Evolution of Forestry Policies in Malawi with Reference to the Miombo Woodlands

  • Charles B.L. Jumbe
  • Richard N. Kachule
  • Charles S. Mataya


This paper traces, through literature review, the evolution of forestry policies from the pre-colonial period to the current democratic era in order to assess (a) forestry policy formulation and implementation and (b) local community responses to these policies. Present forestry policies evolved from unrecorded regulations during the pre-colonial period, whereby traditional leaders regulated the extraction of forestry resources. Specifically, traditional leaders preserved certain forest species with medicinal values and prohibited cutting down of trees in reserved forest patches considered as sacred places. In the colonial period, the forestry sector was guided by agricultural sector policies, which also extended to include forestry. However, within specific areas of forestry, “Forestry Ordinances” were used as a tool to guide the management, protection, control and utilization of forestry resources. These Ordinances were regularly reviewed to respond to new and changing demands of the forestry sector. The coherent forestry policy was, however, developed after Malawi attained its independence in 1964. In general, policies pursued between the colonial periods and prior to the Structural Adjustment Programme prohibited local community participation in forestry matters. However, during the current democracy era, the present policy advocates community participation in forestry matters, a concept that was introduced by the colonial government in the 1926s. This suggests that policies that governed the forestry sector in the colonial period have, to a certain extent, shaped the current status of the forestry sector.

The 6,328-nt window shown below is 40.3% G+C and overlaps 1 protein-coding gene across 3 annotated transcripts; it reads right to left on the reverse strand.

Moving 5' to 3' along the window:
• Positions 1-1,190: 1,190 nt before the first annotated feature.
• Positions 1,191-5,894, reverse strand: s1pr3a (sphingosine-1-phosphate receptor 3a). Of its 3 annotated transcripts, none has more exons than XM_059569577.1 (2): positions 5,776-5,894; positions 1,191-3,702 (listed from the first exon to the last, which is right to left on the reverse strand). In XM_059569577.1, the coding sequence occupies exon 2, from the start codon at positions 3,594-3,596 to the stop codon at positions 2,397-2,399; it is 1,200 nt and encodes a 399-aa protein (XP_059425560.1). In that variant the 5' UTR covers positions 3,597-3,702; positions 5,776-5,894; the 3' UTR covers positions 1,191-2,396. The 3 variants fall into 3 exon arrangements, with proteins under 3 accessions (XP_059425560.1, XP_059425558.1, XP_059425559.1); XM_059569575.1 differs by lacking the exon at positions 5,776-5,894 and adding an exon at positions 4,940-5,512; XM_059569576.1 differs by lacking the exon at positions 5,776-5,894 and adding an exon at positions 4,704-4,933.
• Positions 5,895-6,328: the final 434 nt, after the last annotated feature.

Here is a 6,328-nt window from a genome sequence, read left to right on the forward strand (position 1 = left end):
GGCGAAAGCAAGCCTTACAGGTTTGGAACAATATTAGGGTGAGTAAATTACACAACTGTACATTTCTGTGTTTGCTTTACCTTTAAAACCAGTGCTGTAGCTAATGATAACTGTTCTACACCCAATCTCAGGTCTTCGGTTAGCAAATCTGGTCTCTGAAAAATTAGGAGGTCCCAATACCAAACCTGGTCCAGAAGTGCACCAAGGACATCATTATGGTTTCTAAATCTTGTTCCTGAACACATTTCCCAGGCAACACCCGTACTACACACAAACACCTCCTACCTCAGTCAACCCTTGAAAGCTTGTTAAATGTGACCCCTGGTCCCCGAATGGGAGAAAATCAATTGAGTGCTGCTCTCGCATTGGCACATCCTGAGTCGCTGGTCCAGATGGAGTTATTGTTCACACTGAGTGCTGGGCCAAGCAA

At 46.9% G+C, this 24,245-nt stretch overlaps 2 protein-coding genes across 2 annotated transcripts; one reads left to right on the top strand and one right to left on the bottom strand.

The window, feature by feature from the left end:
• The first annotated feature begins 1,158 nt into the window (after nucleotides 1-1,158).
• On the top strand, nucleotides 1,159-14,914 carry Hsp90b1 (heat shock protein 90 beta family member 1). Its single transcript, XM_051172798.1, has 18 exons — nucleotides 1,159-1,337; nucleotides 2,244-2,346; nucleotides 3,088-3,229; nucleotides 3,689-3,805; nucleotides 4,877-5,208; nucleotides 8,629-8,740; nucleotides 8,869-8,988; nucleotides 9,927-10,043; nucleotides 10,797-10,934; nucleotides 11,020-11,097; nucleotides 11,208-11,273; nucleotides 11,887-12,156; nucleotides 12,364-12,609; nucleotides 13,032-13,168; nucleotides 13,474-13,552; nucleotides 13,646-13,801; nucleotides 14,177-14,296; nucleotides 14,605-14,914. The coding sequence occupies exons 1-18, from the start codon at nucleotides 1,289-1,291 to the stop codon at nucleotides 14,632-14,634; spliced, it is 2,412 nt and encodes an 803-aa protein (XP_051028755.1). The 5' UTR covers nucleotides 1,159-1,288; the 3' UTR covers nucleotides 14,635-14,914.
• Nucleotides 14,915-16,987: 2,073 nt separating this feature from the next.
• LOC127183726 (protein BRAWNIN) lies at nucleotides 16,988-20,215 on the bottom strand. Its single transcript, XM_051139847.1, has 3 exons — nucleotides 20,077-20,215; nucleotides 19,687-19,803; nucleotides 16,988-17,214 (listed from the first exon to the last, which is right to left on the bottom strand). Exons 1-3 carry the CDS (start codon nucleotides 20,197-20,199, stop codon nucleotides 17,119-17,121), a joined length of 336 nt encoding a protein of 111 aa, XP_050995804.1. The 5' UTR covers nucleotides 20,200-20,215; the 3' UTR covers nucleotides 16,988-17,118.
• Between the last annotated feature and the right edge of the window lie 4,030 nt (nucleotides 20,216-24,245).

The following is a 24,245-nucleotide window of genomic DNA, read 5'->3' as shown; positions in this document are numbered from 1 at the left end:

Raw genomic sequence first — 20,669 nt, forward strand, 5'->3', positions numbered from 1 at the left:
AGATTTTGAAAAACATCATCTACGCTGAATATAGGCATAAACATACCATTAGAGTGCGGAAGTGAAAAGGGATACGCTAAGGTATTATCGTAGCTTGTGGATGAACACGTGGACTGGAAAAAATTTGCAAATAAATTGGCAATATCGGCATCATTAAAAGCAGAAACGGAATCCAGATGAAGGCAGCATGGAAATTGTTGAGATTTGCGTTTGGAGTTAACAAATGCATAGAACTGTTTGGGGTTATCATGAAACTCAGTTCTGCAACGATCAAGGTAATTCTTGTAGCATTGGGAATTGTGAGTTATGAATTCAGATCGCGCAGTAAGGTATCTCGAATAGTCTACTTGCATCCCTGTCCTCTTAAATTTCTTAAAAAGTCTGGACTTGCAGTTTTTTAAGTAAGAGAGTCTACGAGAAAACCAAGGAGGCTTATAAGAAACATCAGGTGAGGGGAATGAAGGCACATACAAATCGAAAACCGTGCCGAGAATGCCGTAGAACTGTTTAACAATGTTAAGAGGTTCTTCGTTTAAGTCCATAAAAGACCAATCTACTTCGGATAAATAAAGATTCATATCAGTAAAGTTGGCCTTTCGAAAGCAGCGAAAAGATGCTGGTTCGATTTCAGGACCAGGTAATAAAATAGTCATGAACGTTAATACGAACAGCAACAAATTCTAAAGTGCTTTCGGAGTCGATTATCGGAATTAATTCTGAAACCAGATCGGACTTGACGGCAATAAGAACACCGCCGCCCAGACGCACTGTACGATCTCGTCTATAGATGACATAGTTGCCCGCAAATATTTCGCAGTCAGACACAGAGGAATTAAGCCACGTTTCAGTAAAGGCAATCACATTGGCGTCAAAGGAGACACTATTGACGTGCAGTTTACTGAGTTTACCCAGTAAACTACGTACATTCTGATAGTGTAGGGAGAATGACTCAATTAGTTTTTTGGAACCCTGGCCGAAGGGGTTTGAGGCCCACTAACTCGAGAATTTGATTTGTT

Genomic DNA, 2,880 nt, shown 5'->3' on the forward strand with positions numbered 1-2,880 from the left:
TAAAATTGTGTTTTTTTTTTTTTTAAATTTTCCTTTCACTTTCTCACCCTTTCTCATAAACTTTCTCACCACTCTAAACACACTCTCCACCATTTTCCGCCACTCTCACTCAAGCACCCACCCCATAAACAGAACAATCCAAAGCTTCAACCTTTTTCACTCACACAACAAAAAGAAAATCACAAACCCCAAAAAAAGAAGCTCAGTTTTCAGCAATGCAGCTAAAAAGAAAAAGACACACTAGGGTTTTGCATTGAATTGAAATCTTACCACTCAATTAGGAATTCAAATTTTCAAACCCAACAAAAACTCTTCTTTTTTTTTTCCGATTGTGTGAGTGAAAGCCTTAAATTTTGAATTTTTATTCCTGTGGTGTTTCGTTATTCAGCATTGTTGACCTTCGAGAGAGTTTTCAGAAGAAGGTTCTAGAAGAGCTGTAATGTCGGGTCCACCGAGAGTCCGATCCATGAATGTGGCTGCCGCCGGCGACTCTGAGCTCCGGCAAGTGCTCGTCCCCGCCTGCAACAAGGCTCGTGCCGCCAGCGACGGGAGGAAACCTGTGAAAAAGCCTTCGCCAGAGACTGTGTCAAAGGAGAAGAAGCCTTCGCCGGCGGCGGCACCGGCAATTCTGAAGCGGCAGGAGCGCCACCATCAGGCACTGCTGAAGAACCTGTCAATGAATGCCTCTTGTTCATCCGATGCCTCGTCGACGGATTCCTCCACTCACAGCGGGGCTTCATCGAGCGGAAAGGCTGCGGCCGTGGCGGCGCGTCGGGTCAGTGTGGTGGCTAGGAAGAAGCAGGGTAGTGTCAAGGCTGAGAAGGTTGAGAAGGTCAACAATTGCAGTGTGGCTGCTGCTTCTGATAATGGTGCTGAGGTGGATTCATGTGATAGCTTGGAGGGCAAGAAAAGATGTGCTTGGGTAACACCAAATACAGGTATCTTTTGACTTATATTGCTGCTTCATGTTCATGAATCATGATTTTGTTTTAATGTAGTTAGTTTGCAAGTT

UNISWA Research Journal of Agriculture, Science and Technology Vol. 4 (1) 2000: pp 69-76

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eISSN: 1029-9645